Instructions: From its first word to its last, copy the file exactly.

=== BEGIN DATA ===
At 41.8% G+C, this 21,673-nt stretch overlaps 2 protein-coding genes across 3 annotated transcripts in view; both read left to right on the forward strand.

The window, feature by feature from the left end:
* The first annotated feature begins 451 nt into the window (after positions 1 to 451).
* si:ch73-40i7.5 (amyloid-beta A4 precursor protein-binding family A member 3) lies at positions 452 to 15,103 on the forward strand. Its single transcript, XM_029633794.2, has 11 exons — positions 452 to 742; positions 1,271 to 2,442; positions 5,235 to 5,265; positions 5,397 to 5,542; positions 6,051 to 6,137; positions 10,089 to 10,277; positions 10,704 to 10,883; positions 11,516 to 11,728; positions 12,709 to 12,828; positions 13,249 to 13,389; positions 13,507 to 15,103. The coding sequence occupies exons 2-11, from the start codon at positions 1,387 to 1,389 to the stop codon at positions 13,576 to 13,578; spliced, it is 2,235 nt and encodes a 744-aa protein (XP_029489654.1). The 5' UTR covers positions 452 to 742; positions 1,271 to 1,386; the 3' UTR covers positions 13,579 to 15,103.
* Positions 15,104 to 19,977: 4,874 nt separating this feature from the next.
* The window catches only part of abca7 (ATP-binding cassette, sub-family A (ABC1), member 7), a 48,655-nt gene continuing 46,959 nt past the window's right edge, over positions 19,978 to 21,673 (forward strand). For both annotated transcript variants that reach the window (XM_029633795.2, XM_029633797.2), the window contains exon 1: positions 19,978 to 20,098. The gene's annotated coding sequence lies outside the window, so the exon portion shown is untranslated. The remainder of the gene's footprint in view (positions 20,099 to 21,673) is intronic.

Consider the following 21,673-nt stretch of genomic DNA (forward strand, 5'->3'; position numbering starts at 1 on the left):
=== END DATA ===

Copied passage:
At 41.8% G+C, this 21,673-nt stretch overlaps 2 protein-coding genes across 3 annotated transcripts in view; both read left to right on the forward strand.

The window, feature by feature from the left end:
* The first annotated feature begins 451 nt into the window (after positions 1 to 451).
* si:ch73-40i7.5 (amyloid-beta A4 precursor protein-binding family A member 3) lies at positions 452 to 15,103 on the forward strand. Its single transcript, XM_029633794.2, has 11 exons — positions 452 to 742; positions 1,271 to 2,442; positions 5,235 to 5,265; positions 5,397 to 5,542; positions 6,051 to 6,137; positions 10,089 to 10,277; positions 10,704 to 10,883; positions 11,516 to 11,728; positions 12,709 to 12,828; positions 13,249 to 13,389; positions 13,507 to 15,103. The coding sequence occupies exons 2-11, from the start codon at positions 1,387 to 1,389 to the stop codon at positions 13,576 to 13,578; spliced, it is 2,235 nt and encodes a 744-aa protein (XP_029489654.1). The 5' UTR covers positions 452 to 742; positions 1,271 to 1,386; the 3' UTR covers positions 13,579 to 15,103.
* Positions 15,104 to 19,977: 4,874 nt separating this feature from the next.
* The window catches only part of abca7 (ATP-binding cassette, sub-family A (ABC1), member 7), a 48,655-nt gene continuing 46,959 nt past the window's right edge, over positions 19,978 to 21,673 (forward strand). For both annotated transcript variants that reach the window (XM_029633795.2, XM_029633797.2), the window contains exon 1: positions 19,978 to 20,098. The gene's annotated coding sequence lies outside the window, so the exon portion shown is untranslated. The remainder of the gene's footprint in view (positions 20,099 to 21,673) is intronic.

Consider the following 21,673-nt stretch of genomic DNA (forward strand, 5'->3'; position numbering starts at 1 on the left):